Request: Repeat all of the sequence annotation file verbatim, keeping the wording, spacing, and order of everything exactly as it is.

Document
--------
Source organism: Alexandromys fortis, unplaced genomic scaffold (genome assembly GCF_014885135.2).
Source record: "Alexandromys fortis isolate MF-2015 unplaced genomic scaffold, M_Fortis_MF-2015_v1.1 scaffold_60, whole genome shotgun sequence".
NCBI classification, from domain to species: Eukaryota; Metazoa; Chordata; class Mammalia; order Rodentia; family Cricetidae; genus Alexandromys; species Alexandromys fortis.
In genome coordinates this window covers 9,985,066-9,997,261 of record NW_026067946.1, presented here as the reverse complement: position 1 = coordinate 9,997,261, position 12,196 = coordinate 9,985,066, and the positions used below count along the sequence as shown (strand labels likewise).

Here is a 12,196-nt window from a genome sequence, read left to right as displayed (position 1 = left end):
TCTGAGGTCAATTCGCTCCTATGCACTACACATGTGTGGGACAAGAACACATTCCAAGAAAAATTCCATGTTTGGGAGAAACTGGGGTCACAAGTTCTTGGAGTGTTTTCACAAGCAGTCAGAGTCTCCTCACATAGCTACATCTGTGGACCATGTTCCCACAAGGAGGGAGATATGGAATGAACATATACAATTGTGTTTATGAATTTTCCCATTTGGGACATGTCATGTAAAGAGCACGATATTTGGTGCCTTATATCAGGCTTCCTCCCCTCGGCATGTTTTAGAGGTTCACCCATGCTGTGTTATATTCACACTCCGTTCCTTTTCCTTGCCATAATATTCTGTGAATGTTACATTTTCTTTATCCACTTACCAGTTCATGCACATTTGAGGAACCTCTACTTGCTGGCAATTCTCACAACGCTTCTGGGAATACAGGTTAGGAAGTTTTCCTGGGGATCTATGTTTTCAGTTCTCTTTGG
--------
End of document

Source organism: Alexandromys fortis, unplaced genomic scaffold (genome assembly GCF_014885135.2).
Source record: "Alexandromys fortis isolate MF-2015 unplaced genomic scaffold, M_Fortis_MF-2015_v1.1 scaffold_60, whole genome shotgun sequence".
NCBI classification, from domain to species: Eukaryota; Metazoa; Chordata; class Mammalia; order Rodentia; family Cricetidae; genus Alexandromys; species Alexandromys fortis.
In genome coordinates this window covers 9,985,066-9,997,261 of record NW_026067946.1, presented here as the reverse complement: position 1 = coordinate 9,997,261, position 12,196 = coordinate 9,985,066, and the positions used below count along the sequence as shown (strand labels likewise).

Here is a 12,196-nt window from a genome sequence, read left to right as displayed (position 1 = left end):
TCTGAGGTCAATTCGCTCCTATGCACTACACATGTGTGGGACAAGAACACATTCCAAGAAAAATTCCATGTTTGGGAGAAACTGGGGTCACAAGTTCTTGGAGTGTTTTCACAAGCAGTCAGAGTCTCCTCACATAGCTACATCTGTGGACCATGTTCCCACAAGGAGGGAGATATGGAATGAACATATACAATTGTGTTTATGAATTTTCCCATTTGGGACATGTCATGTAAAGAGCACGATATTTGGTGCCTTATATCAGGCTTCCTCCCCTCGGCATGTTTTAGAGGTTCACCCATGCTGTGTTATATTCACACTCCGTTCCTTTTCCTTGCCATAATATTCTGTGAATGTTACATTTTCTTTATCCACTTACCAGTTCATGCACATTTGAGGAACCTCTACTTGCTGGCAATTCTCACAACGCTTCTGGGAATACAGGTTAGGAAGTTTTCCTGGGGATCTATGTTTTCAGTTCTCTTTGG